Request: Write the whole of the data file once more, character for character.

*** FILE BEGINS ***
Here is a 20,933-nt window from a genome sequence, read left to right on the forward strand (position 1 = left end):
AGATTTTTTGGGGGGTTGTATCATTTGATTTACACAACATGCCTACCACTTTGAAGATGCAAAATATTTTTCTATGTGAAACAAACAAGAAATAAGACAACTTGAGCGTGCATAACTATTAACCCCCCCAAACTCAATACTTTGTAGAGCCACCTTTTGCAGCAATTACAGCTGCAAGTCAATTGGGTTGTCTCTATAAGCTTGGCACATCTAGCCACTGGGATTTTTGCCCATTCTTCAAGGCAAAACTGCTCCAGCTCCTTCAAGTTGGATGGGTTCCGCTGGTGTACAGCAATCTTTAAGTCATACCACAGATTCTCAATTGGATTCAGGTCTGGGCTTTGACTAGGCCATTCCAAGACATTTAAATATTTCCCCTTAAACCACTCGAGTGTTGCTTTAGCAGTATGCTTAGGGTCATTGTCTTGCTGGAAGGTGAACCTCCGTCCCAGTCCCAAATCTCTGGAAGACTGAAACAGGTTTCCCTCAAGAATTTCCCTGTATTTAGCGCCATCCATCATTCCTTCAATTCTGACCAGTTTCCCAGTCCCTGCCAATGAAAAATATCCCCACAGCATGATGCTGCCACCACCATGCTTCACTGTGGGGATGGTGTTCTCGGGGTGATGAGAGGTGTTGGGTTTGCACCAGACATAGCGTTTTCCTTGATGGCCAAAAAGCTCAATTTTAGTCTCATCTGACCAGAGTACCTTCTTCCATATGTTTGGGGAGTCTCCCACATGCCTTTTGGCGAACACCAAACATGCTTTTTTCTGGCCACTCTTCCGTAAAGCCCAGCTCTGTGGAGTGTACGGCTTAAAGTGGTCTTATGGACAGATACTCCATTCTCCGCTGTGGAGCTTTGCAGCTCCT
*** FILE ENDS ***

Here is a 20,933-nt window from a genome sequence, read left to right on the forward strand (position 1 = left end):
AGATTTTTTGGGGGGTTGTATCATTTGATTTACACAACATGCCTACCACTTTGAAGATGCAAAATATTTTTCTATGTGAAACAAACAAGAAATAAGACAACTTGAGCGTGCATAACTATTAACCCCCCCAAACTCAATACTTTGTAGAGCCACCTTTTGCAGCAATTACAGCTGCAAGTCAATTGGGTTGTCTCTATAAGCTTGGCACATCTAGCCACTGGGATTTTTGCCCATTCTTCAAGGCAAAACTGCTCCAGCTCCTTCAAGTTGGATGGGTTCCGCTGGTGTACAGCAATCTTTAAGTCATACCACAGATTCTCAATTGGATTCAGGTCTGGGCTTTGACTAGGCCATTCCAAGACATTTAAATATTTCCCCTTAAACCACTCGAGTGTTGCTTTAGCAGTATGCTTAGGGTCATTGTCTTGCTGGAAGGTGAACCTCCGTCCCAGTCCCAAATCTCTGGAAGACTGAAACAGGTTTCCCTCAAGAATTTCCCTGTATTTAGCGCCATCCATCATTCCTTCAATTCTGACCAGTTTCCCAGTCCCTGCCAATGAAAAATATCCCCACAGCATGATGCTGCCACCACCATGCTTCACTGTGGGGATGGTGTTCTCGGGGTGATGAGAGGTGTTGGGTTTGCACCAGACATAGCGTTTTCCTTGATGGCCAAAAAGCTCAATTTTAGTCTCATCTGACCAGAGTACCTTCTTCCATATGTTTGGGGAGTCTCCCACATGCCTTTTGGCGAACACCAAACATGCTTTTTTCTGGCCACTCTTCCGTAAAGCCCAGCTCTGTGGAGTGTACGGCTTAAAGTGGTCTTATGGACAGATACTCCATTCTCCGCTGTGGAGCTTTGCAGCTCCT